What I Learned //

  • I was coming at it like, “Here’s what YOU can do for ME” – I would list allll the requests I had for the reporter. “I want this to be live on Thursday, mention this, say this, etc…” Basically, just sending them a huge list of demands
  • PR pros are a dime a dozen – I thought my pitches were soo great and I was the ONLY one pitching to this 1 person…until I found out on Twitter this reporter got roughly 100 pitches a day.
  • I expected them to 100% adhere to my schedule + what I needed from them – I didn’t want to hear THEIR thoughts on a story…I wanted them to write exactly

How Bloggers Can Do Better // 

1. Overdeliver on value

Instead of listing out what YOU need from the brand, list out what YOU can do for THEM.

  • Shift your language in your email pitch – Instead of “I’d like to share how I like your product to my readers,” say “I want my readers to be exposed to how awesome your brand and product is.”
  • When you do partner for a collaboration, exceed expectations – Under promise and over deliver. Send an extra tweet. Turn in the photos early. Do an Instagram story even though it’s not in your contract. Give people a little extra and they feel like working with you was beyond amazing.

2. Be flexible in your content, scheduling, etc.

Being completely rigid to your content calendar, your idea, even your pricing is not ideal for building relationships as a blogger.

In the brand and PR world, things change and things change fast.

  • You wanted the sponsored post to be live November 1st but November 5th works better for the brand? Switch it up.
  • Flexibility is always a bonus to brands – you don’t need to compromise your values, misson, or foundational things like that. But being easy going to work with, flexibile if something changes or goes wrong is nothing but an added bonus to a brand.

3. Thinking their world revolved around my schedule

When I pitched to the press, I was surprised when they couldn’t write my story in 24 hours because of an industry event, their editorial cal, etc.

I made tons of errors think that media reporters were just waiting at their inbox to receive my pitch.

When in reality, they’re covering TONS of stories in a given day.

What I Learned // 

    • Industry events are a big deal – when there’s major events in the industry coming up, reporters will be covering that nonstop. Think like Apple product launch in September – if you’re pitching to a technology reporter, chances are the days leading up to and the days after the #AppleEvent are REALLY busy for them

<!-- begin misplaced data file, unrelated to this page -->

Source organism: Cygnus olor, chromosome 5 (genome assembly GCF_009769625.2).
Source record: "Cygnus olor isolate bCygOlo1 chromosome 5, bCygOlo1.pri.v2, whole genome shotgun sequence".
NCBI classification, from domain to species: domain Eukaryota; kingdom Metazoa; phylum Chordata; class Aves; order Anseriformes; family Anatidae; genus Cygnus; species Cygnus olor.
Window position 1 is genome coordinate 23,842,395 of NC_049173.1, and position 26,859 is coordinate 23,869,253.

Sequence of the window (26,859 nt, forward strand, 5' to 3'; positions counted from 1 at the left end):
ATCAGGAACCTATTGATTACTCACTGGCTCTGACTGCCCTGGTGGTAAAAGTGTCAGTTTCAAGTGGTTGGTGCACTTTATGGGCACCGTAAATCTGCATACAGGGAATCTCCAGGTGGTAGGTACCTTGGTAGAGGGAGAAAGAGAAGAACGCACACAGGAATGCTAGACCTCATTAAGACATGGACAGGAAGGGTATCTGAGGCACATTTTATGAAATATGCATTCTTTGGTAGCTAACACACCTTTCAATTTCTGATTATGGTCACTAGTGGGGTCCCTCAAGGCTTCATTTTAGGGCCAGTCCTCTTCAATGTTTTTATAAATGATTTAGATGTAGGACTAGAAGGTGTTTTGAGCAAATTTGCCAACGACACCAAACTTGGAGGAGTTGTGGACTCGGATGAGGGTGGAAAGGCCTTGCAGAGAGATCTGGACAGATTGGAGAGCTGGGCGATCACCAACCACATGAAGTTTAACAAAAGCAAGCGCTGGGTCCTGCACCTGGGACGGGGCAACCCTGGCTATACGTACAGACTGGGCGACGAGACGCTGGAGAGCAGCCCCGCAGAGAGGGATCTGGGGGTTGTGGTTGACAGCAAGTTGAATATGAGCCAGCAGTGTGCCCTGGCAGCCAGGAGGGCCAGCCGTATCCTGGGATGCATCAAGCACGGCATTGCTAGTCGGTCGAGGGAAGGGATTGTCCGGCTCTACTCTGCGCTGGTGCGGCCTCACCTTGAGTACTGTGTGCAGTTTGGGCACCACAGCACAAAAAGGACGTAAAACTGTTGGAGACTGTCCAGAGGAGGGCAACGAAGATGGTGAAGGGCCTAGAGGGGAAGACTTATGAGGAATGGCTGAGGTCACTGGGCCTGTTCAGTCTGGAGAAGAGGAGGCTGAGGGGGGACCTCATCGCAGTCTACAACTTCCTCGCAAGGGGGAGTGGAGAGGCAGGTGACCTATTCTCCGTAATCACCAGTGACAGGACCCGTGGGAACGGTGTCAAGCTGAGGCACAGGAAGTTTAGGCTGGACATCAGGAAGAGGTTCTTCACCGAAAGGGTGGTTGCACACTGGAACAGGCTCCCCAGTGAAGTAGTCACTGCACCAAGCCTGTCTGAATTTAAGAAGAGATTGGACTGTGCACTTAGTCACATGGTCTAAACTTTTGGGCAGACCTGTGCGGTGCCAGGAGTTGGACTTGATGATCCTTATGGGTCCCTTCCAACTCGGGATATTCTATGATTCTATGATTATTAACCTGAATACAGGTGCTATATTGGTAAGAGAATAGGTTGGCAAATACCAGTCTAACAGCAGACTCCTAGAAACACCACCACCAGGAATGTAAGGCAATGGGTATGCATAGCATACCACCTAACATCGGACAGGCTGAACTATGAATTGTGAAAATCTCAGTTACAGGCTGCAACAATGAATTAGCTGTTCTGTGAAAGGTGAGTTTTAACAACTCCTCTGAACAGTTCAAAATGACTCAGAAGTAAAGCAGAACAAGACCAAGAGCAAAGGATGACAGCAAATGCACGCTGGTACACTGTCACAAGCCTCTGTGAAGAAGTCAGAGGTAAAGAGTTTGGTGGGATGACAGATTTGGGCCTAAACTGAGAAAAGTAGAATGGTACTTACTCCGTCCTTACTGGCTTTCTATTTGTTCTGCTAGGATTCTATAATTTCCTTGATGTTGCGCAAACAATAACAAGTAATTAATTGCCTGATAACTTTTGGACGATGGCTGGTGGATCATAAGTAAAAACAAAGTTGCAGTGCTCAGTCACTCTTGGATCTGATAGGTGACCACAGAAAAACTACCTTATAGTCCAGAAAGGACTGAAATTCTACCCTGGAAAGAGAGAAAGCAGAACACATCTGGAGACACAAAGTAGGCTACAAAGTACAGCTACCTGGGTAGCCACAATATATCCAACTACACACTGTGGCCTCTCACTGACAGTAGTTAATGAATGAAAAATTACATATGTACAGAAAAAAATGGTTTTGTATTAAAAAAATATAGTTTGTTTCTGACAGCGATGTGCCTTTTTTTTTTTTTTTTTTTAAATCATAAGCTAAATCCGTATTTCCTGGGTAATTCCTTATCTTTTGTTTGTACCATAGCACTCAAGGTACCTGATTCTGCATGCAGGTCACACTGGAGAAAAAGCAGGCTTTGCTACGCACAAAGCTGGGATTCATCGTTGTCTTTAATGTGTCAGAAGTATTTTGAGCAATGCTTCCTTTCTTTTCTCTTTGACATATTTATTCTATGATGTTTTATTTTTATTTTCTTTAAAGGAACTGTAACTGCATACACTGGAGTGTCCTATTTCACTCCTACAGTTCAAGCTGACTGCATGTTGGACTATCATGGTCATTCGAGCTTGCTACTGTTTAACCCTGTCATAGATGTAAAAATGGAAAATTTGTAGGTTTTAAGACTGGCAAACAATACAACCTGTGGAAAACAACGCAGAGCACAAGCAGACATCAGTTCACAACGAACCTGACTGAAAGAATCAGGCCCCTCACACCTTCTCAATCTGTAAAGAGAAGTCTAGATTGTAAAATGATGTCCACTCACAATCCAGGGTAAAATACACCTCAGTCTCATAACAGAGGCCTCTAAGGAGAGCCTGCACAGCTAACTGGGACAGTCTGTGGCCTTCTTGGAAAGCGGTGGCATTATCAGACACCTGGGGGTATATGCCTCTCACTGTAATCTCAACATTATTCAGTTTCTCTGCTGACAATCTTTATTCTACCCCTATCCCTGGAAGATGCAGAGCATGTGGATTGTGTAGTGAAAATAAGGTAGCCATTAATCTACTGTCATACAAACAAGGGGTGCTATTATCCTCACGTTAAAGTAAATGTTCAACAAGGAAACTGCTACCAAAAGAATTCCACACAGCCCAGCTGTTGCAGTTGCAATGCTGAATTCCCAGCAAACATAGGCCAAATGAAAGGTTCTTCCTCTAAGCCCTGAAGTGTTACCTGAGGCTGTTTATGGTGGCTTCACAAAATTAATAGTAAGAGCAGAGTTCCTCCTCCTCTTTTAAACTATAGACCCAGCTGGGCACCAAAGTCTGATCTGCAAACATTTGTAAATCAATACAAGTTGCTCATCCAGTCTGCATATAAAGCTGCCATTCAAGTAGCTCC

• Think about the industry’s workflow – different industries have different busy + slow months. For fashion, December might be a really slow month. But August is the month before Fashion Week, so they’re probably really busy. And maybe the opposite is true for baby products + motherhood brands.

How Bloggers Can Do Better // 

1. Stay ahead of the seasons

If you want to pitch for fall, start in late July. If you want to pitch for the holidays, start in late September/early October.

Being the early pitcher is WAY better than being the blogger sliding into a brand’s DMs 2 days before Black Friday pitching themselves for a Thanksgiving campaign.

You can actually learn more on pitching strategies in the free 5 Day Mini Camp on Breaking Down the Myths of Pitching to Brands –> here

2. Pay attention to the world around you

Don’t be tone deaf.

When Hurricane Maria hit Peutro Rico, don’t turn around and pitch yourself to luxury hotels in Puerto Rico.

  • Be sensitive + appropriate – if you see a brand you’re pitching to is based in Florida, write your intro paragraph of your pitch email asking how they dealt with Hurricane Irma. A little sensitivity goes a long way.
  • It pays to research – the recent hurricane in Florida is a really good example of customizing your pitches. I got several pitches when I literally had 0 power, my roof was leaking, we were eating canned food, and wondering if our house was going to get seriously damaged. It was really frustrating to read pitches where people wrote, “I bet the weather is beautiful in Florida!”

Wrap Up 

So, I really hope you guys can learn from my mistakes, see how I failed, and shift those strategies in your pitching game to brands.

If you loved this post, you’ll love Summer Camp even MORE.

If you’re a serious blogger looking to make serious $$ from working with brands, this is for you.

One blogger used the information in Summer Camp to nail down $1200 in brand collaborations in less than a week AND she upped her normal pricing.

Summer Camp is built to teach you exactly what brands are looking for in influencers, how to email pitch to brands, how to structure your press kit, and SO much more.

Enroll in Camp –> here

That’s all for today guys, feel free to reach out to me if you ever have any questions. And let me know in the comments of some ways you have failed at pitching. But more importantly, what you have learned from it!